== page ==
Jess is no stranger to writing about hard-hitting subjects. Her first novel, The Girl She Was Before, looked at the trauma legacy of bullying. As someone with a birthmark on her forehead, the book was inspired by her own experiences with a facial difference.

Her second, How to Destroy Your Husband, looked at the impact of toxic masculinity and explores the ideas of infidelity and revenge. It’s a conscious choice to address 'difficult’ topics, one that she hopes will spark discussions and prompt people to reflect. “Thrillers are so commercial and so exciting and draw people in and so they’re actually a great way to talk about hard-hitting issues,” she says.

Jess plans to keep doing so in her forthcoming work – she’s signed to Kingsley Publishers for an eight-book deal. She has dreamed of such an accomplishment since her childhood years in Bradford, when, at ten, her ambition to become an author was cemented by meeting her then “idol” Jacqueline Wilson at a book signing.

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After studying English Literature at the University of Huddersfield, she went first to work at her former primary school before leaving the UK to travel in Australia shortly before the pandemic hit. Then when her partner secured a job in the country, the pair decided to stay, and for Jess, the timing seemed right to launch her writing career. Last year, she quit her job in the not-for-profit fundraising sector and it has since been a full-time endeavour.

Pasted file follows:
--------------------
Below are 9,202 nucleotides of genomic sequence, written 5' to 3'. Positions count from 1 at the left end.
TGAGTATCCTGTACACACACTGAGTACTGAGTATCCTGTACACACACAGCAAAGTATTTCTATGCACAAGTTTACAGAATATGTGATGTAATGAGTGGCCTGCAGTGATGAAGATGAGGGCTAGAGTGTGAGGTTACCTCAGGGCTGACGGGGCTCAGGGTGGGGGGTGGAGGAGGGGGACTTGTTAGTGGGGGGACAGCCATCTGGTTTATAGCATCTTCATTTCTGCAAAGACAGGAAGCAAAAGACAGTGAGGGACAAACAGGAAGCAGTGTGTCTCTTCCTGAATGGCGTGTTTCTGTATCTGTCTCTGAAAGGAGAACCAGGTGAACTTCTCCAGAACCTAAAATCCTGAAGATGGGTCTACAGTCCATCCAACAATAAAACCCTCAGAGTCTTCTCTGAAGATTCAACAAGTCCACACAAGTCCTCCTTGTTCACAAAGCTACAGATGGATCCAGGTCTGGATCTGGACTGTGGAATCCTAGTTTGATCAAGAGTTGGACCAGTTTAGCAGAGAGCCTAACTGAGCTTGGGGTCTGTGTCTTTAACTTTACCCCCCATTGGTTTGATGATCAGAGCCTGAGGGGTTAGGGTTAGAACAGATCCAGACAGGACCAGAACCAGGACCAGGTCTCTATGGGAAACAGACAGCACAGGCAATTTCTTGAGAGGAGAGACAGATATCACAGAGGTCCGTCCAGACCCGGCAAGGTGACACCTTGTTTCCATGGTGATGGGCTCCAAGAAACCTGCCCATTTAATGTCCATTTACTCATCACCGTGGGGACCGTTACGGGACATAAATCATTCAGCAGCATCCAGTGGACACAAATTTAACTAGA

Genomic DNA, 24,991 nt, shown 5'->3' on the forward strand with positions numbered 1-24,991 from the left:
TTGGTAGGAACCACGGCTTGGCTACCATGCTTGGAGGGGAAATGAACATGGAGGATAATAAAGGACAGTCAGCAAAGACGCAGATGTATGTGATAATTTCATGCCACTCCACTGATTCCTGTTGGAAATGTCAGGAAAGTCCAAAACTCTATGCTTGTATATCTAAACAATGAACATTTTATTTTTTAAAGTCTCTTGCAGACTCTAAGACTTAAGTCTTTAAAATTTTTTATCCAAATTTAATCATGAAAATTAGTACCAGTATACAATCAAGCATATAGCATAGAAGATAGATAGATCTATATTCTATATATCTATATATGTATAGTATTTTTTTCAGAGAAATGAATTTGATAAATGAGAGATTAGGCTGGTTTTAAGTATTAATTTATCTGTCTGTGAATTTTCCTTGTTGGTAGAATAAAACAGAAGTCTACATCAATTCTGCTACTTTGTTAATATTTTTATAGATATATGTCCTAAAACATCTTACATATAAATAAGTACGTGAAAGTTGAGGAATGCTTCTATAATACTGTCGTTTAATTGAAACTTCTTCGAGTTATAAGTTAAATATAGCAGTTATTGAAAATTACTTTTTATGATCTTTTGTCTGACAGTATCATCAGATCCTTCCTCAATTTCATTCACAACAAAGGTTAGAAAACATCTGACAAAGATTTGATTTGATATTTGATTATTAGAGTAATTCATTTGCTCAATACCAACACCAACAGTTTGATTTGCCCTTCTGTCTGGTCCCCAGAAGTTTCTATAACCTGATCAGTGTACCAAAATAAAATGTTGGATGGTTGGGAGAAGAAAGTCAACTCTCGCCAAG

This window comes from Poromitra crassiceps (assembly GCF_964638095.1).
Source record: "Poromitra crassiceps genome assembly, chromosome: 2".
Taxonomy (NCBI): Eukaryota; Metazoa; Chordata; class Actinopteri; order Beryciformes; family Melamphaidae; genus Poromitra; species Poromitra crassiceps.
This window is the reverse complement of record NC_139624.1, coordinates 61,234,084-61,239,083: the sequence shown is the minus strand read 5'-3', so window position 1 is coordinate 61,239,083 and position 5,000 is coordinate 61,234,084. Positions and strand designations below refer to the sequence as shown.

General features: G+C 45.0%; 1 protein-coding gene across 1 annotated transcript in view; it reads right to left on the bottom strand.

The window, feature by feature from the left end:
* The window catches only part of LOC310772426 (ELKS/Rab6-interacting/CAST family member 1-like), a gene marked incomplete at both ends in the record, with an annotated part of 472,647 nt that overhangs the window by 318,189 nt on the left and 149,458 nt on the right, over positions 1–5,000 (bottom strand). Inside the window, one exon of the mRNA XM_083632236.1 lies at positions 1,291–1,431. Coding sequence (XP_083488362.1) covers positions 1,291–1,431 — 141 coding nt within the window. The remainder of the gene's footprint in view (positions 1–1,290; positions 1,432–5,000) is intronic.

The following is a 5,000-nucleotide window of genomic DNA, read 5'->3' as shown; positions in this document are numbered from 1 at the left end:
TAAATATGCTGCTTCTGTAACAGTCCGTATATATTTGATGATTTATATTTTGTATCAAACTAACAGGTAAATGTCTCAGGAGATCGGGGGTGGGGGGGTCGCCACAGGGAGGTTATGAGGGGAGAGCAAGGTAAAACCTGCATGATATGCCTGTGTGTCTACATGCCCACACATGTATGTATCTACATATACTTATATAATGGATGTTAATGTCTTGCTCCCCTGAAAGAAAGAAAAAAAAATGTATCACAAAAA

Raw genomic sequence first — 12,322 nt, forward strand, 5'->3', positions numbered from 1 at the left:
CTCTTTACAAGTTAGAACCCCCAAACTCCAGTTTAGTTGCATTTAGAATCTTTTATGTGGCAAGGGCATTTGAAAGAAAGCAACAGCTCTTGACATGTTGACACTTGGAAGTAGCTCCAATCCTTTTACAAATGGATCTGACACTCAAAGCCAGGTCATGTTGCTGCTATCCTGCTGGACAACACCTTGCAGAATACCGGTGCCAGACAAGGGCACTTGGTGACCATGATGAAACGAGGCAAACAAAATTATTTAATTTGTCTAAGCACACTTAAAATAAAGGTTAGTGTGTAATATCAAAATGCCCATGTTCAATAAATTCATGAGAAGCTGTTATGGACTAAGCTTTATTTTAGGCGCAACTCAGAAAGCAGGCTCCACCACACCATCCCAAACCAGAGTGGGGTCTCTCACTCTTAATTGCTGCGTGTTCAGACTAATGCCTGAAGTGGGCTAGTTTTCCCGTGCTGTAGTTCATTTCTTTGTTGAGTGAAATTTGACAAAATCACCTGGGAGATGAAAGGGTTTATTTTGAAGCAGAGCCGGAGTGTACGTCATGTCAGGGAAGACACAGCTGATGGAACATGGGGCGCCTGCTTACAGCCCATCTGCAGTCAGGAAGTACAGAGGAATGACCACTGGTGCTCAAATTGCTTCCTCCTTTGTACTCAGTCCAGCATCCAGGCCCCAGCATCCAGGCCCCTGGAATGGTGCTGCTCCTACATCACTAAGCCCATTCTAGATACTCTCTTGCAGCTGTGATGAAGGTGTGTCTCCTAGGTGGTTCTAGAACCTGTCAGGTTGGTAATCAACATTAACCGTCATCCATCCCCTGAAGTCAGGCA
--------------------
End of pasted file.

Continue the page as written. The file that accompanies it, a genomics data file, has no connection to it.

For Lucky Number 11, she drew on a high-profile case tied to her hometown – that of serial killer Peter Sutcliffe. Along with more recent crimes of violence against women, it was a starting point for her research for the book. “Where I grew up, everyone has someone they know who can tell you something about him or about being alive at that time,” she says. “It’s a darker side of Yorkshire’s history but growing up – even years later – you always knew in the back of your mind that it happened. As a thriller writer it’s interesting to think how [the impact] was multi-generational.”

The impact of her own trauma lingers too and writing in relation to it was far from easy when for much of her life she has not wanted to think of what had happened. She speaks of being forced to grow up before she felt ready to, and of mourning the person she imagined she would be whilst celebrating, too, the life she has worked hard to build in the aftermath.

With Lucky Number 11, she wanted to reflect some of the realities of carrying the trauma of sexual assault and how being a survivor looks like many different things. “Even if people don’t love the story, I hope they take something from it, connect with it and it makes them think,” she says. “Art is very subjective - you can love or hate a book or feel indifferent but as long as you can take something from it, that’s my aim.”

Lucky Number 11 is out now.